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Fannie Mae Avoids Criminal Charges Over Accounting

In 2004, Fannie Mae chief executive Franklin D. Raines listens to finance chief J. Timothy Howard's testimony on the company's accounting regularities. Now, the Justice Department is investigating whether Raines and Howard committed perjury in their testimony.
In 2004, Fannie Mae chief executive Franklin D. Raines listens to finance chief J. Timothy Howard's testimony on the company's accounting regularities. Now, the Justice Department is investigating whether Raines and Howard committed perjury in their testimony. (By Susan Biddle -- The Washington Post)
By David S. Hilzenrath and Carrie Johnson
Washington Post Staff Writers
Friday, August 25, 2006

The Justice Department has told Fannie Mae that it does not plan to seek criminal charges against the company, an important step for the District-based mortgage funding giant as it tries to move beyond a multibillion-dollar accounting scandal.

Fannie Mae announced yesterday -- and a Justice Department spokesman confirmed -- that the nearly two-year-old criminal investigation of the company had ended. Coupled with settlements reached this year with two regulatory agencies, the decision clears Fannie Mae of prosecution for years of accounting mistakes that are costing hundreds of millions of dollars to correct.

The company still faces shareholder litigation over the value lost when the accounting problems were revealed and the stock price plunged.

And former Fannie Mae executives remain under scrutiny.

The Justice Department is still investigating whether former Fannie chairman and chief executive Franklin D. Raines and former chief financial officer J. Timothy Howard committed perjury when they testified about the company's accounting practices before a House of Representatives panel in 2004, said Channing Phillips, a spokesman for the U.S. attorney for the District of Columbia.

In addition, the Securities and Exchange Commission has not ruled out civil charges against individuals in the accounting matter, according to an SEC source, who spoke on condition of anonymity because it is SEC policy not to comment on pending investigations.

Another regulatory agency, the Office of Federal Housing Enterprise Oversight, said yesterday that it was reviewing potential administrative actions against former Fannie Mae executives. The agency could seek to recoup compensation that Fannie insiders received when the company's earnings were overstated, said a spokeswoman for the office, Stefanie Mullin.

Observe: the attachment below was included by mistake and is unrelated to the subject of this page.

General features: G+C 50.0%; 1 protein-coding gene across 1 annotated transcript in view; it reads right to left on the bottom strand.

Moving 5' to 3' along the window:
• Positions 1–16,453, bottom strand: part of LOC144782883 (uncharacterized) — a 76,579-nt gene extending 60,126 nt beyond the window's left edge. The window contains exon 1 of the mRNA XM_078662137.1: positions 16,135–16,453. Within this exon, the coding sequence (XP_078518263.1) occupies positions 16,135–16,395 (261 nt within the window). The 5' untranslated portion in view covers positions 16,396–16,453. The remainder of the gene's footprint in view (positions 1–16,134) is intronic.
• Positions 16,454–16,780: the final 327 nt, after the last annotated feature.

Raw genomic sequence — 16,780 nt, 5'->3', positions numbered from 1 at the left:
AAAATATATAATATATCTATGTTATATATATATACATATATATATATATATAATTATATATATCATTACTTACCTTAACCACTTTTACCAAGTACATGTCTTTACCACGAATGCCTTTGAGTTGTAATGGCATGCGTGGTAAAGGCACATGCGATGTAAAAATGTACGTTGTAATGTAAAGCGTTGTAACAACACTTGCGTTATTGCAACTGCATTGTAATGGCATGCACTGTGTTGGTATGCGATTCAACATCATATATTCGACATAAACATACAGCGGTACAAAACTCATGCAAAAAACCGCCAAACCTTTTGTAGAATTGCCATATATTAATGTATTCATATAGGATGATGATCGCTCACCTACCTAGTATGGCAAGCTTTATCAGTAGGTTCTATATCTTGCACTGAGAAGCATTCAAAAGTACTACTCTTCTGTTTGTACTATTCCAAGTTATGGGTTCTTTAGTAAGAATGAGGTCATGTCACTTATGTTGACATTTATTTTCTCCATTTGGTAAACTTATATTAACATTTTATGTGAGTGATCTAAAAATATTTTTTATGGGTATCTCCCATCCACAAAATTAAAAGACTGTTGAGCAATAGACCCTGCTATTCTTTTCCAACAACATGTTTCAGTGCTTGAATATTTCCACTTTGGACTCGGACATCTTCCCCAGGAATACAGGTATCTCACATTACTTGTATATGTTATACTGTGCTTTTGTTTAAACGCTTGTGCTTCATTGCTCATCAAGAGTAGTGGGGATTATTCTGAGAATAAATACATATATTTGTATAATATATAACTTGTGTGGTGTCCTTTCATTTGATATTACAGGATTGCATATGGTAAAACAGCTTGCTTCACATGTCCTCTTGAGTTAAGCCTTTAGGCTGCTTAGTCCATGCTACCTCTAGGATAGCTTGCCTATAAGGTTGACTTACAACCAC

Fannie Mae, which was chartered by the government to provide a steady flow of funds for home mortgages, has acknowledged overstating past profit by billions of dollars. Regulators have accused it of manipulating earnings from 1998 through 2004 to maximize executive bonuses and to deliver the smooth earnings growth that Wall Street favors. Since the problems became public in the fall of 2004, they have toppled Raines, Howard and others.

In a May enforcement action, the SEC accused Fannie Mae of fraud. Without admitting or denying wrongdoing, the company agreed to a $400 million penalty.

It was unclear whether the Justice Department's decision not to prosecute the company was based on lack of evidence or a sense that charging the company would be contrary to the public interest.

Proving criminal guilt beyond a reasonable doubt requires more than proving civil liability or negotiating a settlement.

Since the government's prosecution of Enron Corp. auditor Arthur Andersen LLP sealed the venerable accounting firm's demise -- a 2002 conviction was later overturned -- the question of whether to seek criminal charges against a corporation has been one of the more controversial ones in white-collar law enforcement.


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